Monthly Archives: September 2016

Plant Profile: Snow Buckwheat (Eriogonum niveum)

Autumn is coming, and the number of plants still flowering diminishes this time of year. Snow Buckwheat (Eriogonum niveum) is one you can often find in bloom through September in eastern Washington. This plant profile was originally published, in slightly different form, as part of a native plant spotlight series.

Why Choose It?
With frosty-green leaves and long-lasting sprays of tiny white to pink flowers, Snow Buckwheat cools the eye in late summer and early fall. Happy on little water, this sub-shrub is well adapted for dry sites and gravelly or sandy soils.

Small white and pink flowers of snow buckwheat

Flowers of snow buckwheat
Photo by Clay Antieau

In the Garden
As a ground cover or an accent plant in a rockery or sunny bed, Snow Buckwheat’s woody taproot will seek out water, anchor the plant in wind, and provide erosion control. The airy flower stalks will start in June and continue through the summer, when its late nectar is important to bees. White-lined sphinx moths may also sip at its flowers, and butterfly caterpillars find food and shelter among the leaves.

The Facts
Snow Buckwheat grows as a mat or mound, to about six inches tall, with flower stalks rising eight inches or more. Plant it in full sun and in a gritty to sandy soil with excellent drainage. Water well at planting time, give it some water the first year or two, and it should be off and running.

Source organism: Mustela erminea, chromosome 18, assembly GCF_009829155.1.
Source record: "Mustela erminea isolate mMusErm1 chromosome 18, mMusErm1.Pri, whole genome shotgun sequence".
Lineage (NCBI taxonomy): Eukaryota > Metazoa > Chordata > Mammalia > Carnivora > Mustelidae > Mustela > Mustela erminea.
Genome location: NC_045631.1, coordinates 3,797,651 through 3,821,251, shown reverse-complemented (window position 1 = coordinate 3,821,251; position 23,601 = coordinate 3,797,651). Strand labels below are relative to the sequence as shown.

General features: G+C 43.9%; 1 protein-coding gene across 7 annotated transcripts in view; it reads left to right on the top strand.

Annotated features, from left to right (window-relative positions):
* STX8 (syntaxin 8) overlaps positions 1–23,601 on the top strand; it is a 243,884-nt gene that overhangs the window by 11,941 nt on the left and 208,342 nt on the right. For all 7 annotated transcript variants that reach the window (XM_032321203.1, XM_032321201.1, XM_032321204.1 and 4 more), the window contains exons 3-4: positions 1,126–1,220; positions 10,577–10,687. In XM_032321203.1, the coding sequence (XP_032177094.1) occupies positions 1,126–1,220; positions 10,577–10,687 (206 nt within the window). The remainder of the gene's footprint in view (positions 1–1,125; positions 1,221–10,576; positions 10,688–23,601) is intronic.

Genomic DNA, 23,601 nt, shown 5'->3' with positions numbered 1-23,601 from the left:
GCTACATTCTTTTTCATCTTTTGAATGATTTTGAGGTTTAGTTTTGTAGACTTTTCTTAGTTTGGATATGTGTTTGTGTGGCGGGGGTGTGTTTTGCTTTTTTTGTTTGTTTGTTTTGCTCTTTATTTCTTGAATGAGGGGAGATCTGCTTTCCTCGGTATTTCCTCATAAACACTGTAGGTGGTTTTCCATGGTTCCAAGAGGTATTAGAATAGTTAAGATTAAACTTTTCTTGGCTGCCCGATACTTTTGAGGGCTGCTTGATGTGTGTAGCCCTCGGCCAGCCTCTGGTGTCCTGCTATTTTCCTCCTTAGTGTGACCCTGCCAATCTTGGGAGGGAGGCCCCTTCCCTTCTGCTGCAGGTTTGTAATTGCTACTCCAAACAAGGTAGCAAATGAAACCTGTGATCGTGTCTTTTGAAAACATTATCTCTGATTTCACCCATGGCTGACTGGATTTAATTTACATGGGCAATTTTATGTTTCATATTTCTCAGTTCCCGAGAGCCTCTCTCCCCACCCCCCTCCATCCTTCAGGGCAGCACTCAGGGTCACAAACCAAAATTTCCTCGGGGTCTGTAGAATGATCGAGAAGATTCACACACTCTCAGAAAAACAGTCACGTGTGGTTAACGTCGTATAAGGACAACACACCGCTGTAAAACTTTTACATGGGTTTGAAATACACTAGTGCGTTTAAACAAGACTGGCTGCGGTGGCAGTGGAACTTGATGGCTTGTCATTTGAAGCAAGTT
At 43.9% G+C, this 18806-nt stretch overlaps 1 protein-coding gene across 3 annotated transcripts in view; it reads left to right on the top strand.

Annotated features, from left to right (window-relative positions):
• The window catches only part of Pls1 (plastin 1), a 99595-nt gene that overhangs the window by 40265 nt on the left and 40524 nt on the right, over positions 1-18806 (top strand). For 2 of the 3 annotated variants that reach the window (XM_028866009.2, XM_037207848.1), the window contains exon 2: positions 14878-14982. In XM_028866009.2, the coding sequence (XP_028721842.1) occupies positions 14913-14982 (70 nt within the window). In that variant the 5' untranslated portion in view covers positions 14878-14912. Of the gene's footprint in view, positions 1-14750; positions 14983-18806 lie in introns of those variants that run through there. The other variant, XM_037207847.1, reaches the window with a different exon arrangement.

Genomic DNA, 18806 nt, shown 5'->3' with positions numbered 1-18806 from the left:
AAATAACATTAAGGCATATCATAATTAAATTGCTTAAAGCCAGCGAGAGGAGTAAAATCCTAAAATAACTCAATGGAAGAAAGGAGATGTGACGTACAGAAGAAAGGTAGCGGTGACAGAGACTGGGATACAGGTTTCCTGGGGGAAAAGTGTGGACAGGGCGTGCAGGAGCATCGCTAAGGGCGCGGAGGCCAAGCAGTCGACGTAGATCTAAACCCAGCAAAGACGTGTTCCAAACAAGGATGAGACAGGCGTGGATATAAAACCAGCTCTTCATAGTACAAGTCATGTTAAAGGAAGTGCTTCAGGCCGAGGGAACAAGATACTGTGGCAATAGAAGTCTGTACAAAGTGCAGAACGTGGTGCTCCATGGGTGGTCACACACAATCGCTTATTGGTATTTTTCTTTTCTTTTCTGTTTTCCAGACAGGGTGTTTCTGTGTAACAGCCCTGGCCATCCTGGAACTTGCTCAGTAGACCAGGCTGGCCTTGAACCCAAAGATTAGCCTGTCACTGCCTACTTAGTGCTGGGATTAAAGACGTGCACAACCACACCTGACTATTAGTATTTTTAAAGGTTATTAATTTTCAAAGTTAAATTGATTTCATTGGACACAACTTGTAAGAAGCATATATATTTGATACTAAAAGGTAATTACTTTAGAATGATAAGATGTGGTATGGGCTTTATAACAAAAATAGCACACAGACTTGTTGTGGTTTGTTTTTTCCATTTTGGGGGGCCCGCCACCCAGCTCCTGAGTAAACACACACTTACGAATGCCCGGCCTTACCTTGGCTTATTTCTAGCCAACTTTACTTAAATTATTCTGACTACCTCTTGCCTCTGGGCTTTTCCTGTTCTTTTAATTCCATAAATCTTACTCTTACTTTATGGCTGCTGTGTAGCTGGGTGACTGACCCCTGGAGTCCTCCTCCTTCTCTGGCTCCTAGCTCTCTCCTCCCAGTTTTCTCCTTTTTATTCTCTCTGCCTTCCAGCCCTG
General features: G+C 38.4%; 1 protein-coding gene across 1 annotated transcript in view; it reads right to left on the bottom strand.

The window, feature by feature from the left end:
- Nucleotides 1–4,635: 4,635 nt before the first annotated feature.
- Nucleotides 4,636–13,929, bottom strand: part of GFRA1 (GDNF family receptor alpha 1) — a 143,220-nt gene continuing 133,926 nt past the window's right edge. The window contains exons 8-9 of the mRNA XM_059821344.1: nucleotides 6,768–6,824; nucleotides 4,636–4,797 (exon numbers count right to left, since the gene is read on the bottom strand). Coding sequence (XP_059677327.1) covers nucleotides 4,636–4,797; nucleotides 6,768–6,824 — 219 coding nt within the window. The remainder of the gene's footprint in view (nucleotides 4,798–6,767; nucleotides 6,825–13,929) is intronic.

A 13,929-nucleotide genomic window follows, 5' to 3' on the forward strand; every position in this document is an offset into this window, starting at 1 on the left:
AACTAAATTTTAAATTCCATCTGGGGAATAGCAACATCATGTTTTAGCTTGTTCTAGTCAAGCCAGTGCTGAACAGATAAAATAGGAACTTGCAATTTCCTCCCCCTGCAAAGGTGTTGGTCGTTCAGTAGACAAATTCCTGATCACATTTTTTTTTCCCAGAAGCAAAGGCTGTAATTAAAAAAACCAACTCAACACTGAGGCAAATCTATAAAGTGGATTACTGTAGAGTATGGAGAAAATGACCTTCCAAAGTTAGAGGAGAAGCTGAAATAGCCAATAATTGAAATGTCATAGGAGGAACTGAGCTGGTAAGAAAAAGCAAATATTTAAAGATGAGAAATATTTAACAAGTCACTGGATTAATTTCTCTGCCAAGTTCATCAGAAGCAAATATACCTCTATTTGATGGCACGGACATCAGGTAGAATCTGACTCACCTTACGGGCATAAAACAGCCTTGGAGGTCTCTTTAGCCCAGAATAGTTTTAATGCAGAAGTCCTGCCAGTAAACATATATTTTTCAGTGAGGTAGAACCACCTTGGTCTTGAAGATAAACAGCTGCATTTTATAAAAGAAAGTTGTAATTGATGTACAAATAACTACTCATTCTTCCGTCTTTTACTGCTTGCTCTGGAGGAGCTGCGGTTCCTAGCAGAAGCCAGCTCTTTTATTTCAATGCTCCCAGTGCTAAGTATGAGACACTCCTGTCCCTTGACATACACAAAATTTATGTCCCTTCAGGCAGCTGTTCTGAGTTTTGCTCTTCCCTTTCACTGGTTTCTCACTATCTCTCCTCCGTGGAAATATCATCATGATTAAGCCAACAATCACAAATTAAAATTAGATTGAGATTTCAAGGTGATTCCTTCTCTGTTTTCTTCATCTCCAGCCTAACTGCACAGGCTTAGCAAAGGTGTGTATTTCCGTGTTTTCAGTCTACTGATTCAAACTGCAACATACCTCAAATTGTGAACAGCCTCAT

Where to See It 
Present throughout the Columbia Basin, Snow Buckwheat grows in sagebrush communities and mixed grasslands, and sometimes among ponderosa pine. Look for it on rocky roadsides and outcrops.

clumps of white snow buckwheat on a brown hillside

Snow buckwheat growing on a hillside in the Methow Valley.
Photo by Clay Antieau

And, hey, is this the buckwheat in my pancakes?
Nope, that’s a Eurasian crop plant, in the genus Fagopyrum. The genus Eriogonum, with more than 250 species—many of them here in the west—can make a life-long study. Numerous other garden-worthy buckwheats, often sporting lollipop-like clusters of yellow or brick-red flowers, grow throughout the Columbia Plateau and into the mountains.

Upcoming Washington Native Plant Society Events

Central Puget Sound Chapter Fall Native Plant Sale

Saturday, October 1, 2016
10:00 am to 4:00 pm
Bellevue Botanic Garden, Bellevue, WA

South Sound Chapter Fall Native Plant Sale

Saturday, October 8, 2016
9:00 am to 3:00 pm
Capital Museum Coach House, Olympia, WA

Salal Chapter Native Plant Sale

Saturday October 15, 2016
10:00 am to 12:00 pm
WSU Research Center, Mt. Vernon, WA

Local Chapter Field Trips, Programs, and Plant Sales

Other Events

Sarah Reichard: A Celebration of Her Life

Thursday, October 13, 2016
2:00 pm to 5:00 pm
Details and updates to be published on the UW School of Environmental and Forestry Sciences Offshoots blog.